<< Aggravated Felonies, Deportation, and Jurisdictional Variations | Main | News Scan >>

Competency for Execution

While the Supreme Court mulls whether habeas proceedings can go forward while the petitioner is mentally incompetent (see posts yesterday and the day before), there is no doubt that the a murderer cannot be executed if he is so far gone mentally that he does not know what is happening.  That rule goes back centuries.  But who decides and by what standard?

Jonathan Green murdered Christina Neal, age 12, in the course of committing or attempting a sexual assault 12 years ago.  A Texas state court decided that Green has sufficient understanding to be executed.  The state asked the Texas Court of Criminal Appeals to review the decision.  That court granted a stay of execution and eventually affirmed the decision.  Two days before the execution, a federal district judge granted a stay.  The next day, yesterday, the Fifth Circuit reversed.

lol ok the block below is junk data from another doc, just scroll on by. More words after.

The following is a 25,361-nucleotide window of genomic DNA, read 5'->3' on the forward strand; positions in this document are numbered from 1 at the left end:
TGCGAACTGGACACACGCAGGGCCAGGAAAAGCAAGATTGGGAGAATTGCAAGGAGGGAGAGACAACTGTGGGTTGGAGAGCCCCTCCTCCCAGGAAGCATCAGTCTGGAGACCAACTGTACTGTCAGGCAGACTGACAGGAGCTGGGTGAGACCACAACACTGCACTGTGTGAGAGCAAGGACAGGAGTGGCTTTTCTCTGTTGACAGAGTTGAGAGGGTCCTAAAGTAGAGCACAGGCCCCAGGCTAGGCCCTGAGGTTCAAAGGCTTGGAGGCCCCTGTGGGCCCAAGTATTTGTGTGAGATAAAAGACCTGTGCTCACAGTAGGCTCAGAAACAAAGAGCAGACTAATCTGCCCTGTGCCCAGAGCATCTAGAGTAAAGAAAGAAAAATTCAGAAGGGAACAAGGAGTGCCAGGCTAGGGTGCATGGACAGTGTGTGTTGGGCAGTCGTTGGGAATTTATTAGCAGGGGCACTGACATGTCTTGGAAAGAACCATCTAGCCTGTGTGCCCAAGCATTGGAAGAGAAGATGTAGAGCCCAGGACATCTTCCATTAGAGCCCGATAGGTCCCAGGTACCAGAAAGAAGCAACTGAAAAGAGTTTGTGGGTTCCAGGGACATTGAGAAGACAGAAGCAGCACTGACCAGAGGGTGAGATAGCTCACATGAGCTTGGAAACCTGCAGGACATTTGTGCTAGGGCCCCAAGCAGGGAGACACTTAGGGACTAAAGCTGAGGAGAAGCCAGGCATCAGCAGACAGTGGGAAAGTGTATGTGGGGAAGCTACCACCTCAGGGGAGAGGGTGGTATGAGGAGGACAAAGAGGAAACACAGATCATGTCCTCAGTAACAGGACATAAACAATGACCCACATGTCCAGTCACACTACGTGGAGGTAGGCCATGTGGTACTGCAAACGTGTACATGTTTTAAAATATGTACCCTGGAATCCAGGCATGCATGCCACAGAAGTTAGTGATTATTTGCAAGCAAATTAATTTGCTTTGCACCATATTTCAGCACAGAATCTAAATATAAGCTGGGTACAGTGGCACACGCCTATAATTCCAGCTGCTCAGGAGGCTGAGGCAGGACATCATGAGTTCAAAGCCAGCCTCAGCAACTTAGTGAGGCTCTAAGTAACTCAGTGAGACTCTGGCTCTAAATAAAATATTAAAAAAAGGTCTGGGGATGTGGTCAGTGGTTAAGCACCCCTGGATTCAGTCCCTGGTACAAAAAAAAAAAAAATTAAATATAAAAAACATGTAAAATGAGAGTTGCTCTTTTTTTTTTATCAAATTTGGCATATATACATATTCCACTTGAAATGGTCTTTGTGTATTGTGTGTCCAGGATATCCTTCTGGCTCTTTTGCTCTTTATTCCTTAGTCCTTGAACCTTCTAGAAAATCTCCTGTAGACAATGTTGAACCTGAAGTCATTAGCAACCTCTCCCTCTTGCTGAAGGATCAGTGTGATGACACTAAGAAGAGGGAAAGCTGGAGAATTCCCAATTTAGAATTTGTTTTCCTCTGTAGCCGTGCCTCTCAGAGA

The district court ruled that the state proceeding violated due process by failing to allow Petitioner to call forth fact witnesses who would testify as to his medical records, and by failing to apply the proper constitutional standards, all in contravention of Panetti v. Quarterman. We find no basis in Panetti or elsewhere for the district court's holding that a competency hearing at which Petitioner testified and both Petitioner and Respondent introduced expert testimony, including medical records stipulated as accurate, violates the due process clause. We also find no basis for concluding that the state court's decision that Petitioner was competent to be executed was contrary to, or involved an unreasonable application of, federal law as determined by the Supreme Court. Finally, we find that Petitioner has failed to present clear and convincing evidence to rebut the presumption in favor of upholding the state court's competency finding. Accordingly, we vacate the district court's stay of execution and remand with instructions to dismiss the petition.
Update:  The opinion is now available on the USCA5 website.

Update 2:  The Supreme Court denied a stay.  No dissent is noted.  Michael Graczyk has this report for AP.

Leave a comment

Monthly Archives